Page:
CHICAGO – At this time last year, the rest of the Big Ten was buzzing about Michigan’s chances in the conference at its annual Media Day for women’s basketball. The Wolverines were coming off a second round appearance in the 2001 NCAA tournament and were boasting an incoming recruiting class that included in-state stars Tabitha Pool and BreAnne McPhilamy. The rest of the Big Ten coaches placed them atop of the preseason conference coaches’ polls with 2001 national runner-up Purdue. It appeared that Michigan had arrived.

Fast-forward one year. The Wolverines are coming off a season in which they started 10-1, but ended 7-13, including their first-round exit from the WNIT at the hands of Valparaiso. Purdue is still selected in the preseason media poll to capture yet another Big Ten title, with Penn State favored in the Big Ten coaches’ poll. But the buzz has left the Wolverines’ corner, as Michigan failed to break into the top three.

Minnesota was selected to finish third, bringing about a general consensus that the Boilermakers, Nittany Lions and Golden Gophers are at the top of the pack this year.

“Being the underdog is something we’ve done before,” senior co-captain LeeAnne Bies said. “Some people may not like that role, but it can be used as a motivating factor.”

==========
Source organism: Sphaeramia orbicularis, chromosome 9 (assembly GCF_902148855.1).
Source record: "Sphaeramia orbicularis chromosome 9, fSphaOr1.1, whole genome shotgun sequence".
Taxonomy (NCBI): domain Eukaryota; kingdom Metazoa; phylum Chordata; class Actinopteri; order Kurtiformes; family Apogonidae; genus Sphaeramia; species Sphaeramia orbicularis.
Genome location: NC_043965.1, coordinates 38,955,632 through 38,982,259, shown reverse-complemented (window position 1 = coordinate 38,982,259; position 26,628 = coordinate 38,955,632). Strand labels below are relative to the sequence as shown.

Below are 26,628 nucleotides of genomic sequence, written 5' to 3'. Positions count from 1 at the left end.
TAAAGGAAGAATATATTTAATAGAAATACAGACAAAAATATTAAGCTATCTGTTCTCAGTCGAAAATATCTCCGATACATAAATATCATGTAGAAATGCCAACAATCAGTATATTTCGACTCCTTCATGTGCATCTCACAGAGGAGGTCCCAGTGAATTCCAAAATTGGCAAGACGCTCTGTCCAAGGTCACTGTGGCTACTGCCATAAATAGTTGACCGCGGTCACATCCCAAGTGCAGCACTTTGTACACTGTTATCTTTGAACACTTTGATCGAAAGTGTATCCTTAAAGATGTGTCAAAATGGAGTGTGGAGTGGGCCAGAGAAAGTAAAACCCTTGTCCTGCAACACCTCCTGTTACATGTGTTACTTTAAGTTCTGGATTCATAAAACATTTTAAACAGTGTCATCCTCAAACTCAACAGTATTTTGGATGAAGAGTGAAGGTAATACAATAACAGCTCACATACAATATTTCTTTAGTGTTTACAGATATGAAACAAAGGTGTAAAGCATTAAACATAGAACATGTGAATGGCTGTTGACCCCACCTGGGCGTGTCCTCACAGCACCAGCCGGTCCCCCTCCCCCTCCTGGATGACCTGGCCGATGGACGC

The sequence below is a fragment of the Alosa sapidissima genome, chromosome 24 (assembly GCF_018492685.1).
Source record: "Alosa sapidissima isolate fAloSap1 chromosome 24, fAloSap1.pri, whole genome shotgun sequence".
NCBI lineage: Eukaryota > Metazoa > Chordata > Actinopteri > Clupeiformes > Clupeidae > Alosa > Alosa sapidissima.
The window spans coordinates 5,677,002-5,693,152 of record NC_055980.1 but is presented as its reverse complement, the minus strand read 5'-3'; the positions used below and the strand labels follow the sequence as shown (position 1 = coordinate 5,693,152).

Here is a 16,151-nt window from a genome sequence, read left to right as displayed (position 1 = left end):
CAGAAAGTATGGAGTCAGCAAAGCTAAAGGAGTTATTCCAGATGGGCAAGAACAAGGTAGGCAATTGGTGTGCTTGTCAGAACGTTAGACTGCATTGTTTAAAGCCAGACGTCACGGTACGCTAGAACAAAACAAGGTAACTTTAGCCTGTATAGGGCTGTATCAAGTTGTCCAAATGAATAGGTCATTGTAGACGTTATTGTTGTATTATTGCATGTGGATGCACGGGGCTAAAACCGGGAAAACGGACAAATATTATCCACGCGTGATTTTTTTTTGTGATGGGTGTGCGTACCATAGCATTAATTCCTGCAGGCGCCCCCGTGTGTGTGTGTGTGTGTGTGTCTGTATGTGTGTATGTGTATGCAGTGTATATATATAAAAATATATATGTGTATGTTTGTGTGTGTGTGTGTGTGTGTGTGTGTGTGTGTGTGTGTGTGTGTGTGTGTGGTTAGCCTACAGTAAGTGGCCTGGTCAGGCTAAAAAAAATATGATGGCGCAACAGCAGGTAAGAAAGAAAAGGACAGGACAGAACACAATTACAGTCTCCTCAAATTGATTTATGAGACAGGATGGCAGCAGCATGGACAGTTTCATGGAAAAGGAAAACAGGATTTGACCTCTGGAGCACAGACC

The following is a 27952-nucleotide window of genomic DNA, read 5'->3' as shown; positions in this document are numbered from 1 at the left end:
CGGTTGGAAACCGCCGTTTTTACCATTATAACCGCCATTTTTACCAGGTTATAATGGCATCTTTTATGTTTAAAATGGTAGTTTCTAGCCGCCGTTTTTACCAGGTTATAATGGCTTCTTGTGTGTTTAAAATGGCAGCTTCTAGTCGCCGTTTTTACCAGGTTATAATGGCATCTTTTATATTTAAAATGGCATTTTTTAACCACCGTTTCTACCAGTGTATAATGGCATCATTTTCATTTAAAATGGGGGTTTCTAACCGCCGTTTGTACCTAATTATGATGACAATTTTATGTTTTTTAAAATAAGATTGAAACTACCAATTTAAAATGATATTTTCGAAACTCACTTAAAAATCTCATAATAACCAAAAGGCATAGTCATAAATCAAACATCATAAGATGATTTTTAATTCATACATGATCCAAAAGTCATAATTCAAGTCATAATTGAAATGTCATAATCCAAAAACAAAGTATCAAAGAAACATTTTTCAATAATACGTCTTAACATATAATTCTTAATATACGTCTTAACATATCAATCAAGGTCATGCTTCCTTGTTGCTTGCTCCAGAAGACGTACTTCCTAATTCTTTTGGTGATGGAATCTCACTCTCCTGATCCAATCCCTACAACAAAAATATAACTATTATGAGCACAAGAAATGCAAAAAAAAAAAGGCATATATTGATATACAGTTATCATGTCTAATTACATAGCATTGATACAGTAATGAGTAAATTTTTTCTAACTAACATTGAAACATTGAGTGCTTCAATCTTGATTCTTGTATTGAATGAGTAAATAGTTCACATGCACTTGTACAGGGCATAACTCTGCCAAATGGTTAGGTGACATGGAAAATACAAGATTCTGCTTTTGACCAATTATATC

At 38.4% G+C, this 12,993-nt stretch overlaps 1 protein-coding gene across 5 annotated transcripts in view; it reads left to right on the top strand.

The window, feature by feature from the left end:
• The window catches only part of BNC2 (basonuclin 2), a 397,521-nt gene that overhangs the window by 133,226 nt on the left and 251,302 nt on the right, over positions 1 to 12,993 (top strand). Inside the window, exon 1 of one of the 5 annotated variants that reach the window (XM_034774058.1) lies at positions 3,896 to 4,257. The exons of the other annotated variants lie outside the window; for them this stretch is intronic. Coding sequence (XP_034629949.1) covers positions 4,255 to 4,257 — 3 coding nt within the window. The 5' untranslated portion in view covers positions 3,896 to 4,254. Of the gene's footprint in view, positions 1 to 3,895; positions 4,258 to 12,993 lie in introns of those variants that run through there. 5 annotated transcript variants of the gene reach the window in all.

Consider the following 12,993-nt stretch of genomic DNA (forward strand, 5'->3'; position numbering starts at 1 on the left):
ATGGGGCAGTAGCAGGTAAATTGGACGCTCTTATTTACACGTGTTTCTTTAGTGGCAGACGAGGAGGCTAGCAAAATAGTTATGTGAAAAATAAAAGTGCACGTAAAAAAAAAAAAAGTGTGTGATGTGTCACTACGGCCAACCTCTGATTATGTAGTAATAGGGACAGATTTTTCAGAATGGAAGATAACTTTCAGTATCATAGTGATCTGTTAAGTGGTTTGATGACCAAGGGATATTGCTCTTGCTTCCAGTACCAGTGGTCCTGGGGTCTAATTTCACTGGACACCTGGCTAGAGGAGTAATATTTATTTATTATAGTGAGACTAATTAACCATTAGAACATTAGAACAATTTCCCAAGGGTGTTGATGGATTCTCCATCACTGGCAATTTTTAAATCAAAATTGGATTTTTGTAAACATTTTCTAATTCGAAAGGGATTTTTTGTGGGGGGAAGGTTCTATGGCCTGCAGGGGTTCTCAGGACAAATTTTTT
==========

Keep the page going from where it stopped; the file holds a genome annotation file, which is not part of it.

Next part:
The Wolverines are returning four starters from last year’s squad. Bies is one of their returning seniors and was selected to the preseason All-Conference team at center. Fifth-year senior and co-captain Raina Goodlow also returns this season after missing all but five games due to a staph infection last year. Goodlow and Bies, measuring 6-foot-2 and 6-foot-3 respectively, bring a significant amount of size to the lineup. But more importantly, they bring experience.

The Wolverines are welcoming six freshmen onto this year’s roster. One of them is expected to emerge as a point guard, but such a set of inexperienced hands may be the reason why the Wolverines aren’t receiving the same amount of respect they did last year.

“We have a lot of experience coming back, but we also have a lot of inexperience where the ball is going to be handled,” coach Sue Guevera said. “It’s a matter of how quickly we can get that blend in.”

Those freshmen will be battle-tested early. The Wolverines have scheduled five teams that made the NCAA Tournament last year in their nonconference schedule. Then they’ll be faced with the rigors of Big Ten play.

“Every game is a challenge,” Goodlow said. “We need to focus not so much on who our opponents are but what we’re doing.”

But Michigan’s conference opponents will be hard to ignore. Players like Purdue’s Shereka Wright, a 2002 Naismith Award Finalist, and Penn State’s Kelly Mazzante, last year’s national scoring leader, will be venerable challenges for both the veterans and the rookies. But even these big dogs on campus know the Big Ten has a tendency to surprise.

“It’s still a dogfight,” Mazzante said. “Every team needs to be up for every game. There’s a lot of good teams.”

Besides Bies, the other preseason All-Big Ten members are Jennie Lillis from Iowa, Mazzante – who is the preseason conference player of the year – Wright and Lindsay Whalen from Minnesota.

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